Attention then turned to the immigration crisis in Europe. “It has become a state of crisis after a long process. This process began years ago, as the wars from which these people flee have been going on for years. Hunger: there has been famine for years. When I think of Africa, I think of it as the exploited continent. … And I believe that instead of exploiting a continent, or a country, or the land, investments should be made so that the people can avoid this crisis. It is true, there is a refugee crisis – as I said in Congress – on a scale we have not seen since the last World War. … But you know what happens to walls. All of them. All walls fall down, today, tomorrow, or a hundred years from now. Eventually they crumble. Walls are not a solution. … The problem remains, and with more hatred”.
Another question addressed the issue of expectations for the upcoming Synod on the family and cases of divorced and civilly remarried Catholics, and the recent Motu Proprio facilitating the process of declaring nullity of marriage, considered by some as opening the way to “Catholic divorce”. Francis said that, “in the reform of methods and procedures, I closed the door to the administrative route, by which divorce could have entered more easily. And it may be said to those who consider this to be Catholic divorce that they are mistaken, since this last document closes the door to divorce that may otherwise enter – it would have been easier – via the administrative route. … The Synod Fathers asked for this: the streamlining of procedures for declaring nullity of marriage. And I stop there. This document, this Motu Proprio, reduces the length of procedures, but it is not a divorce as marriage is indissoluble when there is a sacrament, and the Church cannot change this. It is part of her doctrine. It is an indissoluble sacrament. The legislative procedure is to show that what appeared to be a sacrament was in fact not a sacrament, for instance, due to lack of freedom, or lack of maturity, or mental illness. … Then there is the problem of second marriages, of divorcees who make a new union. It seems to me simplistic to say that the solution for these people is that that they can share in Communion. This is not the only solution. What the Instrumentum laboris proposes is far more. The matter of new unions by divorced persons is not the only problem. In the Instrumentum laboris there are many. For instance, young people who do not get married, who do not want to marry. It is a pastoral problem for the Church. Another problem is the emotional maturity necessary for marriage. Another problem is faith. … The Synod intends to think very carefully about preparation for marriage, which is one of the most difficult aspects”.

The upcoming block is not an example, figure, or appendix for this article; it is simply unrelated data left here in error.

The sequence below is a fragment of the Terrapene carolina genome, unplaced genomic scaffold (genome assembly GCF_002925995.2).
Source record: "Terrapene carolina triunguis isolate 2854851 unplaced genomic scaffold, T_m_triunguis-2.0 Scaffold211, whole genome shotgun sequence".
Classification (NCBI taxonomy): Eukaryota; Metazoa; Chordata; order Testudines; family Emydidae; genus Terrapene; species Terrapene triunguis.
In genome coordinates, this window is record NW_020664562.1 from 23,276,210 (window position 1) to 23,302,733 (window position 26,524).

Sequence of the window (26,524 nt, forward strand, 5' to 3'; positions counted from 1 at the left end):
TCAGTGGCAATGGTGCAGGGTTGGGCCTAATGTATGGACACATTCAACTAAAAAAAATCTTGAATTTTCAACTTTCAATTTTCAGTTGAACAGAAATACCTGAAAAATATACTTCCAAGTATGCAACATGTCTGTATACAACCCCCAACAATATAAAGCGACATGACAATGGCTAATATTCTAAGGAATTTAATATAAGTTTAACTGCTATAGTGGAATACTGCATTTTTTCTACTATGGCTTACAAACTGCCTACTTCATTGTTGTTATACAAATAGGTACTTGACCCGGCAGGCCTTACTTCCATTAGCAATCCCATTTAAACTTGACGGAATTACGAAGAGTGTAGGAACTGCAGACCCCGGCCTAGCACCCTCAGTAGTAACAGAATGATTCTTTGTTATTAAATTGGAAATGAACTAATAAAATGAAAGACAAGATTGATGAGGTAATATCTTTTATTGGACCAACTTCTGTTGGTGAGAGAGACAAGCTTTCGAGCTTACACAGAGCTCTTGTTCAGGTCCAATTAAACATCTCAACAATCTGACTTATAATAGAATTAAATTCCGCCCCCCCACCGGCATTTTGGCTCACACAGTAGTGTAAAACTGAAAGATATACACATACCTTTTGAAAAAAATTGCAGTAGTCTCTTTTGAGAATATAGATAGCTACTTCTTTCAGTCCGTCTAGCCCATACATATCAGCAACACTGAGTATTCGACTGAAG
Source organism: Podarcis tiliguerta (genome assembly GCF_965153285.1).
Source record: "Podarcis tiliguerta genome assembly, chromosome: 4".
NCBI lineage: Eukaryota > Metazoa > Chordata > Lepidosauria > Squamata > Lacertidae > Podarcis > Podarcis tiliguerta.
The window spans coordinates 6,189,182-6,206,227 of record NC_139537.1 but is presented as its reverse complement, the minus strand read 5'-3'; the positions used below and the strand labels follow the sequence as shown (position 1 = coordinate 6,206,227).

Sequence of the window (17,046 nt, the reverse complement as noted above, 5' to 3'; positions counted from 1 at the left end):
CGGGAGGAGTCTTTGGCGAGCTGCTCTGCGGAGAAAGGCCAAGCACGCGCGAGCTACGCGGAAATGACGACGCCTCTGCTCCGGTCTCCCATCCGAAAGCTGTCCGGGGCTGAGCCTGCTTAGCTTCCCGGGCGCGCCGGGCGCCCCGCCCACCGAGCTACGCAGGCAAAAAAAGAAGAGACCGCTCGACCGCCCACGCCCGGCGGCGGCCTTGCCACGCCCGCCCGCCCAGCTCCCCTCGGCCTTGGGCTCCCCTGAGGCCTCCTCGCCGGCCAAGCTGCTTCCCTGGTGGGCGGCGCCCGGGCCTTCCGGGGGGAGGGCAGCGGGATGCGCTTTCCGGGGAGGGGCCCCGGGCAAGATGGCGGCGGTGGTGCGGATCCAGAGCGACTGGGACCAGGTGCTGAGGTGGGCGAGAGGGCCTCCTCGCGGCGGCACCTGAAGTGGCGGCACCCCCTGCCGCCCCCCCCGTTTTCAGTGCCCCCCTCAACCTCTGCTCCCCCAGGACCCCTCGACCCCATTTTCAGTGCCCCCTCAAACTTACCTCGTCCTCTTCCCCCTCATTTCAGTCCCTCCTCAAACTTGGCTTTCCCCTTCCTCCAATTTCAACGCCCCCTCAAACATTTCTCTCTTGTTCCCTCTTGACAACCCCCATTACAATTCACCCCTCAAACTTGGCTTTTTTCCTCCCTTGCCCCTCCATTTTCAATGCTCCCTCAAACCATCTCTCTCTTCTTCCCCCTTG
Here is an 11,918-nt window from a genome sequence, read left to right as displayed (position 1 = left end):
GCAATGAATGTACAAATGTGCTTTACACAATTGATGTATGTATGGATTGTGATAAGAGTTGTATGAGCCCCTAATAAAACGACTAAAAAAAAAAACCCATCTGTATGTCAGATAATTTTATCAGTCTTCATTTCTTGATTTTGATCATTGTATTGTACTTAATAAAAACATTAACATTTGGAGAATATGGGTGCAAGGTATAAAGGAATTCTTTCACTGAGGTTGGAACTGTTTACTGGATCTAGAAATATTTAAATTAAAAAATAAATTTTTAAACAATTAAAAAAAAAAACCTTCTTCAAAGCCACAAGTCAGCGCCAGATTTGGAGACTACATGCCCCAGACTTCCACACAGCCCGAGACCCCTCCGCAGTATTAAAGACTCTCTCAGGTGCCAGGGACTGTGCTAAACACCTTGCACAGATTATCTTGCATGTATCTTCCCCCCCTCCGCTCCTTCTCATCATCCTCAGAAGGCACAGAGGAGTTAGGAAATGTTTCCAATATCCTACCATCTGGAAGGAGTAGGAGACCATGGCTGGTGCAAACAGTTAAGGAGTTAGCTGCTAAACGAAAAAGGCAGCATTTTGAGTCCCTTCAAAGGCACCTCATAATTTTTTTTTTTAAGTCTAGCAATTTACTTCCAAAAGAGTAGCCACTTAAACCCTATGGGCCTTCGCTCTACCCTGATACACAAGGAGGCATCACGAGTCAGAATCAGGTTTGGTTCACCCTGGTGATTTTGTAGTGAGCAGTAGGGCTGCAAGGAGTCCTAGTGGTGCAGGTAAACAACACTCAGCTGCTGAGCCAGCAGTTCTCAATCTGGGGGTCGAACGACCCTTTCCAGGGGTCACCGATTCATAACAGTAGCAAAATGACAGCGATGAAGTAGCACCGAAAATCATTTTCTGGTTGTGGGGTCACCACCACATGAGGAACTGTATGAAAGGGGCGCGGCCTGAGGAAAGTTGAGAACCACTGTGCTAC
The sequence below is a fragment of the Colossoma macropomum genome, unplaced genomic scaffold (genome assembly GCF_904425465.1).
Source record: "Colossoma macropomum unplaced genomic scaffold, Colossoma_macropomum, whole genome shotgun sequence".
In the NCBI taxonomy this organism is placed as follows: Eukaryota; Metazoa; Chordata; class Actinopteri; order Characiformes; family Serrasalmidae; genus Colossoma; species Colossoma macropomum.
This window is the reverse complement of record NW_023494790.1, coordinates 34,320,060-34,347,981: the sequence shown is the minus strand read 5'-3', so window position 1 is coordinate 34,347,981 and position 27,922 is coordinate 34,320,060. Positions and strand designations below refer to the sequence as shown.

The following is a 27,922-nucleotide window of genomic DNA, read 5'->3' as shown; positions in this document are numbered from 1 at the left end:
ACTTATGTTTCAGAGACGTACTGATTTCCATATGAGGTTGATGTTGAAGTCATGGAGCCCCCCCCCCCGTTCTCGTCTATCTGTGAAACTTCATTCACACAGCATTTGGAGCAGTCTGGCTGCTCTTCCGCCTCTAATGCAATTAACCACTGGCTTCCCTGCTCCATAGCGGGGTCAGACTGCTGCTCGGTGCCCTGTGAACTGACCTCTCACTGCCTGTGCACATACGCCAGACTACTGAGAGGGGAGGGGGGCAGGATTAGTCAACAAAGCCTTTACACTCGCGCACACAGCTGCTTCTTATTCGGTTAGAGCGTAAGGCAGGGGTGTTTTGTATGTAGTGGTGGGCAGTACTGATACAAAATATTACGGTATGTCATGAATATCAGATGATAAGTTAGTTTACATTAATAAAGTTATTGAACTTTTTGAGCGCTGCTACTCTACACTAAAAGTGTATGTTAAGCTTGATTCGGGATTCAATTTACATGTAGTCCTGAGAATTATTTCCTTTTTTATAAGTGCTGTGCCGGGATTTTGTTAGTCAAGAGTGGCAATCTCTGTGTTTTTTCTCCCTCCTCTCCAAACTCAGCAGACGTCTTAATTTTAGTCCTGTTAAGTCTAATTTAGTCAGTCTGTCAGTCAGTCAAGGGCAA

The Holy Father also replied to a question regarding freedom of conscience for public workers requested to sign documents or carry out procedures contrary to their religious convictions. “I cannot bring to mind all the cases of conscientious objection that may exist. But yes, I can say that conscientious objection is a human right. It is a right, and if a person is prevented from exercising their freedom of conscience, they are denied a right. Conscientious objection must exist in all legal frameworks as it is a human right. Otherwise we would end up in a situation where we select what is a right, saying 'this right that has merit, this one does not'.

In relation to the bombing of Isis bases in Syria by the French air force, he commented, “I do not have a good knowledge of how the situation will unfold. I heard that Russia took one position and it wasn’t clear yet about the United States. I truly don’t know what to say because I haven’t fully understood the situation. But, when I hear the word bombing, death, blood… I repeat what I said in Congress and at the UN, to avoid these things. But, I don’t know, I can’t judge the political situation because I don’t know enough about it”.

He went on to answer a question on the relations between the Holy See and China. “China is a great nation that offers the world a great culture and many good things. I said once, in the aircraft flying over China, that I would very much like to visit China. I love the Chinese people. … I hope that there will be opportunities to establish good relations. … We are in contact and we are talking. For me to have a friend in a great country like China, which has so much culture and has so much opportunity to do good, would be a great joy”.

“Will we one day see women priests in the Catholic Church?”, was another question. “No, that cannot be done”, answered the Pope. “After discussion and long reflection St. John Paul II, said so clearly. Not because women don’t have the capacity. In the Church women are more important than men, because the Church is a woman. … The Church is the bride of Jesus Christ. And the Madonna is more important than Popes, bishops and priests. I must admit we are a bit late in developing a theology of women. We have to move ahead with that theology. Yes, that’s true”.